Having said this, I think there is a whole realm of perception where words are rarely used, and don’t need to be used. I also think that words can easily get in the way of experience if we rush to them, rather than savour the experience of a wine. To appreciate a wine fully, it is almost necessary to make a conscious choice to still our minds and engage other ways of dwelling in the experience than try to name and describe. I think tasting notes are horrible but sometimes we need to use them. Sometimes, though, we need to move away from words into non-verbal contemplation. And then there’s the whole realm of emotions and feelings: we marginalize these in wine tasting, but surely these are important?
DW: Subjectivity. Where (at what point) do our previous experiences (in life, in wine) fashion our assessment of a particular wine?
JG: Think of the way you approach wines from a familiar producer versus those from one you know nothing about. Our experience really does seem to alter how we go about tasting a wine. And then there are familiar and unfamiliar styles of wine. I think previous experiences prime us for our actual tasting experience. We ask different questions of the wine as we taste it. We interpret the tastes and smells and textures through a lens of expectation. We try to make sense of the physical characteristics of the wine on the basis of our previous experiences with that wine, or that style of wine.
DW: Is our response to wine a mixture of left and right side of the brain – analytical, on the one side, intuitive/emotional on the other? Or, is this a bit too pat? Are subjectively-loaded responses to wine less valid than objectively-arrived-at ones? (I am thinking of wine competitions and critical response that create points scale to measure the quality of the wine, the inference being that these are valued measurements).
JG: I think perception is a unity, and this includes our perception of wine. It includes all of these things, but with our choices we can give preference to different aspects of the perception. I suspect people taste differently – both one from another, and also on different occasions. Some dwell in the emotion; others try to be more analytical. Sometimes I taste analytically; at other times I drink and I’m consumed in the emotion of the moment. The wine enters us and begins to transform us, too – intoxication is part of drinking wine. Of course, we tend to value the more analytical, factual-based approach to wine tasting, where words are used to try to capture the experience, and when scores are used to try and measure how good the wine is on some arbitrary scale. But I don’t think a more emotional/feeling based approach is any less legitimate. It might be more meaningful, actually.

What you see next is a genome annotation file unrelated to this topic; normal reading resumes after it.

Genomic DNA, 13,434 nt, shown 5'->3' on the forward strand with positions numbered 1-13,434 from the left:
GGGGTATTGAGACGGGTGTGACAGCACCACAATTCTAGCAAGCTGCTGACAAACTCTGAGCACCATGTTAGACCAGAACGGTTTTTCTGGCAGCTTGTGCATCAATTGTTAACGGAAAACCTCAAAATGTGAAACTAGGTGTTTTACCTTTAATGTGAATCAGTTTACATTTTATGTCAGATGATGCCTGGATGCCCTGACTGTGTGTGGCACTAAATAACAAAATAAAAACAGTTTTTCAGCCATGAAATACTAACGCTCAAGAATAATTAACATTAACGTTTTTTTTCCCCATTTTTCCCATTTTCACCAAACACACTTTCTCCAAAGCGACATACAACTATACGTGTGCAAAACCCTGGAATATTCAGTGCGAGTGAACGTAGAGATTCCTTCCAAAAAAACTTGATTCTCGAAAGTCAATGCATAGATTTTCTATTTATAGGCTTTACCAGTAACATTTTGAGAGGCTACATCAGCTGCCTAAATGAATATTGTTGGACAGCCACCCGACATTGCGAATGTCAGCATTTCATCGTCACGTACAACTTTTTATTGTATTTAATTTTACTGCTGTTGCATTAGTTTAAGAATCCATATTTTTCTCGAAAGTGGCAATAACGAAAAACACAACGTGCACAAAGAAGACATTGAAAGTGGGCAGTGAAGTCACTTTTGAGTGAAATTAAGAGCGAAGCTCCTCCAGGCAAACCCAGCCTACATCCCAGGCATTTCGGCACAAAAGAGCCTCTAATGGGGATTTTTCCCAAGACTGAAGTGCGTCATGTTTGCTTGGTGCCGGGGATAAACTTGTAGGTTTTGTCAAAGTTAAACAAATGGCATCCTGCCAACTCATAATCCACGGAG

DW: Where does like/dislike/neutrality of/for wine come from? Is it again from our prior experience – a hierarchical judgement based on the perception of quality, or is it something more primitive – finding certain tastes inherently disagreeable? How is it that we can also overcome our instinctive responses and come to appreciate quality – even if we don’t actually like to drink the wine itself? i.e. can we be taught to overcome deep instinctual dislike?
JG: There’s the first sort of liking: hedonics. How much do you enjoy the taste of the wine; how much do you like it? It’s the innate pleasure the wine gives you. Most people don’t like the taste of wine when they first experience it. It’s largely an acquired taste. And tastes change with time. It’s a cliché, but enjoying wine really is a journey. We are travellers of taste. Some tastes in wine, though, we do find disagreeable. Perhaps we can learn to like them, perhaps not. Some, like brettanomyces, are initially offputting, and then some develop a taste for it, while others never do.
We need to bring in aesthetics, and the idea that in wine we have the community of judgement – we decide together which wines are good and which are bad.
The culture of wine is very important here. We need to bring in aesthetics, and the idea that in wine we have the community of judgement – we decide together which wines are good and which are bad. So, as we taste together, we are learning to like some wines, and learning to dislike others. In part this is cultural: if you have grown up in the USA you might have followed US critics and grown to like a style of wine that would be considered to be unpleasant by, say, someone who has learned wine appreciation in natural wine bars in Europe.
DW: Can we define “judging a wine” in neurological terms?
JG: It’s far too complicated to define wine judgement using neurology. You can do all sorts of experiments with magnetic resonance imaging and see what bits light up when people taste wine, but this is unsatisfying and doesn’t really define judging wine.